By Catherine Marston
UK specialist correspondent, BBC News
At 29 stone (184kg) John Kelly from Stalybridge was told he would not live to see his 55th birthday.
He had a body mass index of 51. Any figure over 40 is considered to be very obese.
He suffered from breathlessness constantly and says he struggled to do even the simplest of tasks.
Looking through his wedding photos he recalls how he had to have his wedding suit made especially for him, as he could find no suit big enough to fit him.
John had been large all his life and admits he had come to accept his size as a way of life.
But then his doctor told him his life was at risk and he needed to act quickly.
John has two young sons and he says he realised he would not live to see them grow up, let alone see his grandchildren.
John was prescribed orlistat: one of the drugs which, according to latest figures, is being increasingly prescribed on the NHS.
Orlistat works by blocking the digestion of fat. It prevents about 30% of fat ingested from being absorbed.
The drug worked for a while and John says he was pleased to see the weight disappearing.
He admits some of the effects of the drug were quite difficult to adjust to and he did not find them easy to take.
Once his weight dropped and he no longer was eligible to receive the drug, he quickly found he was putting weight back on.
His doctor then tried another popular obesity drug, sibrutamine. This drug suppresses the appetite.
It works by increasing the serotonin levels of a chemical in the body called serotinin, which tells the brain the stomach is full and so patients want to eat less.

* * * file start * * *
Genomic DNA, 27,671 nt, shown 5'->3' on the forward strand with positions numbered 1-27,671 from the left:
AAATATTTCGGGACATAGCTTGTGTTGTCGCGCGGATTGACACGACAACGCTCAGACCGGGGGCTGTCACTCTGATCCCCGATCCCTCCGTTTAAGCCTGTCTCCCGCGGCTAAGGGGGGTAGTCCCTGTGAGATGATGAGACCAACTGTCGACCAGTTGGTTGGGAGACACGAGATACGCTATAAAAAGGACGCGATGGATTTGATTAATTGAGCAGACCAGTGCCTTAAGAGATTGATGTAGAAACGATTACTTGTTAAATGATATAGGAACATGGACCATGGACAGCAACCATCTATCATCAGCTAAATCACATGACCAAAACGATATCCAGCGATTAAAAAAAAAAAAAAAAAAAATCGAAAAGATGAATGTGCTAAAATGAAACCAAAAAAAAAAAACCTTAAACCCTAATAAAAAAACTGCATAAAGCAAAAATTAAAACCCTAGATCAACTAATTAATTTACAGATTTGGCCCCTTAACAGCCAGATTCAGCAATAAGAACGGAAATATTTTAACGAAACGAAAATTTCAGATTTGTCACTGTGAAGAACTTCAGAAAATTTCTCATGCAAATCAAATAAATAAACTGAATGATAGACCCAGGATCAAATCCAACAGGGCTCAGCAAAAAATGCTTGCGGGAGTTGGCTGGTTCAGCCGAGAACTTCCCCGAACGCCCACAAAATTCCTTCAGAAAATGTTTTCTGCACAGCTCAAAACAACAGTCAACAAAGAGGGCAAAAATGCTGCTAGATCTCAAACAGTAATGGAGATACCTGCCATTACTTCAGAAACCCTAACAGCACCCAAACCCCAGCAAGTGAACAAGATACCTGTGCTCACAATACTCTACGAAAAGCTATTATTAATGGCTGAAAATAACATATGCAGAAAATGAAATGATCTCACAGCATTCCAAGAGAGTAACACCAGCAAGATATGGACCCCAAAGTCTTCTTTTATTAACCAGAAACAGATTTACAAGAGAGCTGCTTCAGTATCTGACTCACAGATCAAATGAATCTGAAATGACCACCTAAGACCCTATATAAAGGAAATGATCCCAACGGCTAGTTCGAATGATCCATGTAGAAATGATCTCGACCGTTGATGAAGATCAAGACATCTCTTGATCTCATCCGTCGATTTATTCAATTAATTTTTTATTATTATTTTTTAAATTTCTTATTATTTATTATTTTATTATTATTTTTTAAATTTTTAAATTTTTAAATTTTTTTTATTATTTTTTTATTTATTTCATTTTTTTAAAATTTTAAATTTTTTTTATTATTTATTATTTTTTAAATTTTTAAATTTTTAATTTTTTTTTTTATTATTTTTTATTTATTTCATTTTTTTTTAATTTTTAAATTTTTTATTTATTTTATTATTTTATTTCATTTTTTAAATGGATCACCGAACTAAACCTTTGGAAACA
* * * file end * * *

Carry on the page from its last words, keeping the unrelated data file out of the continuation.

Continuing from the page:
John also found this drug effective for a while.
But it had no long term effects.
"I probably lost a couple of stone each time," he explains, "and I thought yeah, brilliant, I was doing well and then they just seemed to stop, nothing happened.
"I put the weight back on and then had to approach the GP again to see if I could do something else about it".
John ended up having a far more radical intervention.
He had a gastric bypass and has subsequently lost over 12 stone (76kg).
Surgery was the only option left to him.
At the New Farnley surgery in Leeds, doctors are seeing increasing numbers of patients who need obesity drugs.
Dr Nina Amedzo says that the drugs are not given out immediately.
Patients are first advised about health, diet and nutrition.
They offer clinics designed to specifically help those needing to lose weight.
But if that advice is not followed the tablets can be a suitable option.
She warns though, they cannot be taken as some sort of wonder pill.
"In some people taking the tablets is going to be effective," she says, "but you need to emphasise it needs to be done in conjunction with dieting and lifestyle changes."
In Pontefract Diana Sutton has struggled with her weight for many years.
She has tried every type of diet club and regime she can think of.
Nothing has so far helped her maintain her weight loss.
With a BMI over 30 her doctor told her she was eligible to try obesity drugs.
She was prescribed orlistat.
Diana lost about 22lbs (10kg) and was thrilled.
She says it gave her new confidence and made her feel good.
Once her BMI dropped below 30, after six months, her GP stopped prescribing the drug.
But Diana's weight then piled back on, and she's now heavier than she was before taking the drug.
"It was never going to be a quick fix," she admits.
"You've got to readjust your whole lifestyle if you are going to lose weight and maintain that weight loss.
"So the advice you really need is you really don't need pills. You need to start now, today and change your lifestyle."
Diana believes advice on diet and lifestyle while taking the drugs could well have helped her cope once she stopped taking the tablets.
But she feels she was not offered that support.
Diet pills alone are certainly not going to provide a miracle cure to Britain's obesity problem.
They can assist some patients but there is still no substitute for a balanced diet and plenty of exercise.